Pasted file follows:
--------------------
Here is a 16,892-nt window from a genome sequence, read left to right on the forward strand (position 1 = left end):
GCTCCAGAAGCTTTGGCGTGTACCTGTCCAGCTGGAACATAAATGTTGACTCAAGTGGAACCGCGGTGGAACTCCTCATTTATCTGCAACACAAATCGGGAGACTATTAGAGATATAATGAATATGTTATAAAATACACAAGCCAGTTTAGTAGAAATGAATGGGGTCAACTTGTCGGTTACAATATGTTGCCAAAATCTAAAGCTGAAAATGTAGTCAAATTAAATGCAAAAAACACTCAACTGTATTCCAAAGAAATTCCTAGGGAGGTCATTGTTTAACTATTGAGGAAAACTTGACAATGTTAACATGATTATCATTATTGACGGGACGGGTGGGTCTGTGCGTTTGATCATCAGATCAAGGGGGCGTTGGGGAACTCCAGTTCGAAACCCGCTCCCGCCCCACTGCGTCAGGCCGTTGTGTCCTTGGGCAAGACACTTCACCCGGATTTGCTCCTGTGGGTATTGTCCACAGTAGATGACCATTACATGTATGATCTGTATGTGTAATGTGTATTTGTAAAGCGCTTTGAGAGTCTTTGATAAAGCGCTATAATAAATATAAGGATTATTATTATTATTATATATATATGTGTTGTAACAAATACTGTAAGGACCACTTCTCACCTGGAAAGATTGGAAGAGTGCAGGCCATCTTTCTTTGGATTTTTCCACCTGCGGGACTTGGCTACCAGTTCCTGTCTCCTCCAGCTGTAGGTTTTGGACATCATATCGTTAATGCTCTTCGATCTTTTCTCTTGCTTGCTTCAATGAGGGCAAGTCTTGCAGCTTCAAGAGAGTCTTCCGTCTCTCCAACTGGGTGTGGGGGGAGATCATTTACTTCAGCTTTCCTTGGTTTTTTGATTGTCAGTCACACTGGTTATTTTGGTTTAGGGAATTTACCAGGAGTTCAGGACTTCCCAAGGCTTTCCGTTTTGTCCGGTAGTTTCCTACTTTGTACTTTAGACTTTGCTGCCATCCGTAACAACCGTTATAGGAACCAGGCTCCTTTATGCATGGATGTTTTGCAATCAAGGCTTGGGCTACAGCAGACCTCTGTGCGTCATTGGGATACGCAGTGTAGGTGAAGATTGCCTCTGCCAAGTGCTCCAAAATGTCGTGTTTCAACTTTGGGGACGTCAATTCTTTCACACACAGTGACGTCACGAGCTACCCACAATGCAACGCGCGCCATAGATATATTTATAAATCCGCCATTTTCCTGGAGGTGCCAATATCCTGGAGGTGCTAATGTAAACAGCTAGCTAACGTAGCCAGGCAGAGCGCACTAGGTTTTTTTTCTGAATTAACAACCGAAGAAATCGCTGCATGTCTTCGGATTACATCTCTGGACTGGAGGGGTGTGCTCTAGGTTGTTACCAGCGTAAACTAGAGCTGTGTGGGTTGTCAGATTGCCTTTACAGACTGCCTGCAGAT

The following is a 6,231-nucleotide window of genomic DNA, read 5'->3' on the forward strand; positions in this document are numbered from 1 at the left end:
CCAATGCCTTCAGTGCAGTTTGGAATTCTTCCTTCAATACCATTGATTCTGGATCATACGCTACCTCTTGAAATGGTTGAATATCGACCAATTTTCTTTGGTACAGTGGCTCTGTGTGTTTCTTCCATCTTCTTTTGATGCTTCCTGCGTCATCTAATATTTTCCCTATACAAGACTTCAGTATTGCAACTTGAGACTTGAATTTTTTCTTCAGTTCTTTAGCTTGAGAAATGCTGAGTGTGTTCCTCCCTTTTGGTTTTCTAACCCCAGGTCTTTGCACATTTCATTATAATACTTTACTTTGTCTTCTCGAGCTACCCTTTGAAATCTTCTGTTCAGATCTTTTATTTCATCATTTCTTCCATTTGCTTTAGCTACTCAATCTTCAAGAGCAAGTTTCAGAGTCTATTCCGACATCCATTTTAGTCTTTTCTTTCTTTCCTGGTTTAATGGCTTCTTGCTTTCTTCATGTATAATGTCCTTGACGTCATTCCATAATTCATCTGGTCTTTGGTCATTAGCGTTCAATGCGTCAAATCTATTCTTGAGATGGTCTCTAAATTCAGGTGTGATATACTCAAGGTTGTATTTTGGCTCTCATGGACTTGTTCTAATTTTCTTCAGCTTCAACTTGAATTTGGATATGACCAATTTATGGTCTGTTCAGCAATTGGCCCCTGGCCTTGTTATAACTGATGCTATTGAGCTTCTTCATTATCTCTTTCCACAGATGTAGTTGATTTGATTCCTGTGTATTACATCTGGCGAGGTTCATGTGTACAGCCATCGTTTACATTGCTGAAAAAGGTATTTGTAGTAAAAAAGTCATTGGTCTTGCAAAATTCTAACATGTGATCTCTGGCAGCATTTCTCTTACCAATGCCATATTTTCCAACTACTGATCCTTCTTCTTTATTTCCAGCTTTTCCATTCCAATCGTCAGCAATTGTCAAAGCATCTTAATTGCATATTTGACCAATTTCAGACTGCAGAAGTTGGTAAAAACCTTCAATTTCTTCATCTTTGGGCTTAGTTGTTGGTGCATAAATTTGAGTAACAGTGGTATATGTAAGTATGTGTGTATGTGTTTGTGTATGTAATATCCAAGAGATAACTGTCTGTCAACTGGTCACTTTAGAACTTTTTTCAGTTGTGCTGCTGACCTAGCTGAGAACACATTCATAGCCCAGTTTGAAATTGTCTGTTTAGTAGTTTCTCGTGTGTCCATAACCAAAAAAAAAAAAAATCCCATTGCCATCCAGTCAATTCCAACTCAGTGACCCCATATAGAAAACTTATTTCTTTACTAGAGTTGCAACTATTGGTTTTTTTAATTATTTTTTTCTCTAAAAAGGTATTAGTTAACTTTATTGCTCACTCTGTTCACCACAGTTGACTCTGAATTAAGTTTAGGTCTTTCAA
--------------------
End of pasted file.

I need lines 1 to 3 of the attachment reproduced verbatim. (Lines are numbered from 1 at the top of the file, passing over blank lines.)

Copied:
Here is a 16,892-nt window from a genome sequence, read left to right on the forward strand (position 1 = left end):
GCTCCAGAAGCTTTGGCGTGTACCTGTCCAGCTGGAACATAAATGTTGACTCAAGTGGAACCGCGGTGGAACTCCTCATTTATCTGCAACACAAATCGGGAGACTATTAGAGATATAATGAATATGTTATAAAATACACAAGCCAGTTTAGTAGAAATGAATGGGGTCAACTTGTCGGTTACAATATGTTGCCAAAATCTAAAGCTGAAAATGTAGTCAAATTAAATGCAAAAAACACTCAACTGTATTCCAAAGAAATTCCTAGGGAGGTCATTGTTTAACTATTGAGGAAAACTTGACAATGTTAACATGATTATCATTATTGACGGGACGGGTGGGTCTGTGCGTTTGATCATCAGATCAAGGGGGCGTTGGGGAACTCCAGTTCGAAACCCGCTCCCGCCCCACTGCGTCAGGCCGTTGTGTCCTTGGGCAAGACACTTCACCCGGATTTGCTCCTGTGGGTATTGTCCACAGTAGATGACCATTACATGTATGATCTGTATGTGTAATGTGTATTTGTAAAGCGCTTTGAGAGTCTTTGATAAAGCGCTATAATAAATATAAGGATTATTATTATTATTATATATATATGTGTTGTAACAAATACTGTAAGGACCACTTCTCACCTGGAAAGATTGGAAGAGTGCAGGCCATCTTTCTTTGGATTTTTCCACCTGCGGGACTTGGCTACCAGTTCCTGTCTCCTCCAGCTGTAGGTTTTGGACATCATATCGTTAATGCTCTTCGATCTTTTCTCTTGCTTGCTTCAATGAGGGCAAGTCTTGCAGCTTCAAGAGAGTCTTCCGTCTCTCCAACTGGGTGTGGGGGGAGATCATTTACTTCAGCTTTCCTTGGTTTTTTGATTGTCAGTCACACTGGTTATTTTGGTTTAGGGAATTTACCAGGAGTTCAGGACTTCCCAAGGCTTTCCGTTTTGTCCGGTAGTTTCCTACTTTGTACTTTAGACTTTGCTGCCATCCGTAACAACCGTTATAGGAACCAGGCTCCTTTATGCATGGATGTTTTGCAATCAAGGCTTGGGCTACAGCAGACCTCTGTGCGTCATTGGGATACGCAGTGTAGGTGAAGATTGCCTCTGCCAAGTGCTCCAAAATGTCGTGTTTCAACTTTGGGGACGTCAATTCTTTCACACACAGTGACGTCACGAGCTACCCACAATGCAACGCGCGCCATAGATATATTTATAAATCCGCCATTTTCCTGGAGGTGCCAATATCCTGGAGGTGCTAATGTAAACAGCTAGCTAACGTAGCCAGGCAGAGCGCACTAGGTTTTTTTTCTGAATTAACAACCGAAGAAATCGCTGCATGTCTTCGGATTACATCTCTGGACTGGAGGGGTGTGCTCTAGGTTGTTACCAGCGTAAACTAGAGCTGTGTGGGTTGTCAGATTGCCTTTACAGACTGCCTGCAGAT

The following is a 6,231-nucleotide window of genomic DNA, read 5'->3' on the forward strand; positions in this document are numbered from 1 at the left end: